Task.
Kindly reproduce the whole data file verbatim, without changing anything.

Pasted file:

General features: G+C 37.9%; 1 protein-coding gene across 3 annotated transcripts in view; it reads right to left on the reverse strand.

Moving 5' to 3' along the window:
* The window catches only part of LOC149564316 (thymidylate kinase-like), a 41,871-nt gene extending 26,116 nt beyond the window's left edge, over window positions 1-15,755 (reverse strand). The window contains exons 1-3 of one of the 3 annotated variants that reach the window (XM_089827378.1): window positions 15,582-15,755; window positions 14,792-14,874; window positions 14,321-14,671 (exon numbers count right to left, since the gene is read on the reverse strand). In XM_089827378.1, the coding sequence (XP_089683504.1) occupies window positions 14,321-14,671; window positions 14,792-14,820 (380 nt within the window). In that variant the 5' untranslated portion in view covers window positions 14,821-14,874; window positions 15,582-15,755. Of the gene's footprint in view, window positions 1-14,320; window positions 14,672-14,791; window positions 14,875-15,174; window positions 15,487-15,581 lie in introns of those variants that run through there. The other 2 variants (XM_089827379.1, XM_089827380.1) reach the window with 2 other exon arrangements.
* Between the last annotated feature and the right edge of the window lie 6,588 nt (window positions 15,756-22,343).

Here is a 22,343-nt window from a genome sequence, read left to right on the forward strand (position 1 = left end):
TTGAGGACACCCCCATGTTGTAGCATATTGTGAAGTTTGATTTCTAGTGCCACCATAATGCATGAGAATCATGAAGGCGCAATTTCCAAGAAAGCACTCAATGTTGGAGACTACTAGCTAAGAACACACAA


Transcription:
General features: G+C 37.9%; 1 protein-coding gene across 3 annotated transcripts in view; it reads right to left on the reverse strand.

Moving 5' to 3' along the window:
* The window catches only part of LOC149564316 (thymidylate kinase-like), a 41,871-nt gene extending 26,116 nt beyond the window's left edge, over window positions 1-15,755 (reverse strand). The window contains exons 1-3 of one of the 3 annotated variants that reach the window (XM_089827378.1): window positions 15,582-15,755; window positions 14,792-14,874; window positions 14,321-14,671 (exon numbers count right to left, since the gene is read on the reverse strand). In XM_089827378.1, the coding sequence (XP_089683504.1) occupies window positions 14,321-14,671; window positions 14,792-14,820 (380 nt within the window). In that variant the 5' untranslated portion in view covers window positions 14,821-14,874; window positions 15,582-15,755. Of the gene's footprint in view, window positions 1-14,320; window positions 14,672-14,791; window positions 14,875-15,174; window positions 15,487-15,581 lie in introns of those variants that run through there. The other 2 variants (XM_089827379.1, XM_089827380.1) reach the window with 2 other exon arrangements.
* Between the last annotated feature and the right edge of the window lie 6,588 nt (window positions 15,756-22,343).

Here is a 22,343-nt window from a genome sequence, read left to right on the forward strand (position 1 = left end):
TTGAGGACACCCCCATGTTGTAGCATATTGTGAAGTTTGATTTCTAGTGCCACCATAATGCATGAGAATCATGAAGGCGCAATTTCCAAGAAAGCACTCAATGTTGGAGACTACTAGCTAAGAACACACAA